This tenth collection of poetry by Hugh David Loxdale covers themes like natural selection, environmental issues and the behaviour of animals and birds. It also includes sex, sleep, the presence (or not) of ghosts, memories of lost loved ones, the horrors of the First World War, and even the struggle to get out of bed in the morning!
Alive!, Always Trust the Squirrels, Autumn Wasps, Ballad of the Poor Old Thylacine, Canary of Madeira, Centuries Will Pass, View from Corr An Droma, Early Symphony, 6.45am, Elysium, First Call, Künstlerhaus Gasteiger ‒ The House of Dreams, Grasses, Having a Fling!, Here We Are, In Memoriam for Rosalind, Kleiber, Lavender, Little Girls, Mid-September, Moving House, Pursuing Dreams, Red Tulips, Where Skylarks Ever Sing, I Can See You, Sunset in Jazan, The Awakening, The ‘Captive’ Robin, Dark Birds, Sex, The Duck’s Tale, Gum Trees of Manjimup, The Hardy Blackbird, Monarchs of Quinta da Boavista, Red Squirrel, The Sleeper, The Voyager, To Kill a Fly, Waves at Peaceful Bay, Wild Winds, Wind Dancers, Reflections of Phyllis, On arriving by train at České Budějovice, You Are My Wife, Damnable Dogs, Somewhere, Vacant Swifts, You are the wind, Impressions at Sixty-Six
About Where Skylarks Ever Sing: “A poem to end all poems! Like a war to end all wars. The reality of man's depravity is unceasing and unflinching. Well encapsulated and a wonderful essay on such a serious subject.” Brian Davis, BSc, DipEd, Senior Geologist, Perth, Western Australia, 11 April, 2017
We are alive…both you and I!
We share the commonality of life,
Ere we die,
The chance to dance, skip, laugh and sing,
To stand in tall grass fields when the quail take wing,
To stand and watch the setting sun,
Full red-ripe, two of us, not just one.
Watch the brown trout in crystal streams,
To cast a line or wish our dreams,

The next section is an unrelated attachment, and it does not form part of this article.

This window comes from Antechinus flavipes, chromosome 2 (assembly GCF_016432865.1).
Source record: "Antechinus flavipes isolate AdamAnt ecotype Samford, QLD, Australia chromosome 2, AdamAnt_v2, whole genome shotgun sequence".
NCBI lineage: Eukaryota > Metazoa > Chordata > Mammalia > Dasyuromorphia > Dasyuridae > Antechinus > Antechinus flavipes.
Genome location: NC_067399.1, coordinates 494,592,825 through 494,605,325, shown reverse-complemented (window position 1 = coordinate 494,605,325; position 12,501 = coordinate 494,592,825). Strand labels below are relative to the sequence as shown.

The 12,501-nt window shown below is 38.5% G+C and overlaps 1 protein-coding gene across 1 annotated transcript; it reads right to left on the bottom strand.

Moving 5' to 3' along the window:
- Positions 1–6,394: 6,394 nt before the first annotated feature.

Hold hands and tell stories
Till the hour is late,
By crackling flames, our hopes we state.
Enquire with neighbours of their delicate health,
Of their daughter’s ambitions and their son’s wealth.
And cast down earphones, iPods and all,
So that we can stand in tall grass, so tall,
And speculate why butterflies skim and weave…as they do,
And whether life is sweet, real, perfect…
And indeed, is true.
Red, they explode outward in bold array,
A riot of colour, a revolution, some might say,
They exude energy sucked from the once cold clay,
A dynamic still life, a contradiction, in some sort of way,
They breathe fire, like dragons, that needs must we slay,
Then droop, lose faith, and sad fade away…
But they had their hour of glory, of still fame,
Longer in fact, shone that gorgeous flame,
Of spring’s promise, an essence that no one can tame,
Dragon slayers or fire-eaters, or as you may name,
They have their mission; they know their game,
One to inspire…and hence, show no shame…
A flower, true, yet much more than this,
Tulip, symbol of Lowlands and mad crisis*,
Wild bloom of distant lands, seas of calm bliss,
Growing from high mountains to sunlit abyss,
A lily, so strange, ensnares the rainbow, and is…
The gesture of romance, that most tender kiss.
* 'Tulip mania' of 1636-7
Immeasurably sad – but uplifting too
That they fought believing what was true.
That their bravery and call to arms
Would lead to a just and lasting peace…
And psalms; a war to end all wars…
A cause such that the ‘wolf will dwell with the lamb’
Amidst those scarred, brown, wretched fields.
Alas it was not to be…
Since Man’s warlike nature eventually
Won the day…
Thus wars persist
And strife continues to have its way; it cannot resist…
At least in some enduring corner of a foreign field,
Where skylarks ever sing above the machine guns
But where strange motives
Still belie the reckless sin…and make us sick at heart
To contemplate the horror of it all.
Ah yes, the bugle’s distant call!
Who now will answer that proud, demanding
Wall of sound, just to let off another round
Or two…of death…much less begrudge those young, fit men
Some days, some weeks, to draw their precious breath?
Those poets knew well enough the cause
And contemplation of war…
Long enough to pause and take stock
Ere sickness, gas, bullet or shell…
Struck home with enduring force…
To knock the pencil from a cramped, blue hand,
And kill off another visitor to hell.
Or with luck, spared them
To brood years of torment…or with a laugh
Shrug away the vanity of it all
And let death happily slip by.
Gladly, we are still free and rejoice
At their courage and sacrifice…to us, the then unborn.
Oh cruel war, you are so misshapen.
Your torn uniform is unrecognisable in the mud,
Splattered as another shell lands with a terrifying thud…
To explode in our collective consciousness…
Shatters this brief spell of reflection and solitude
That allows us to shed a tear for those
We never personally knew…
They who ultimately answered the call,
For both country and posterity alike,
And daily tossed that most uncaring dice…
* Written after attending the exhibition of the life and works of ten famous British First World War poets – Anthem for Doomed Youth on the 3rd March, 2003 at the Imperial War Museum, London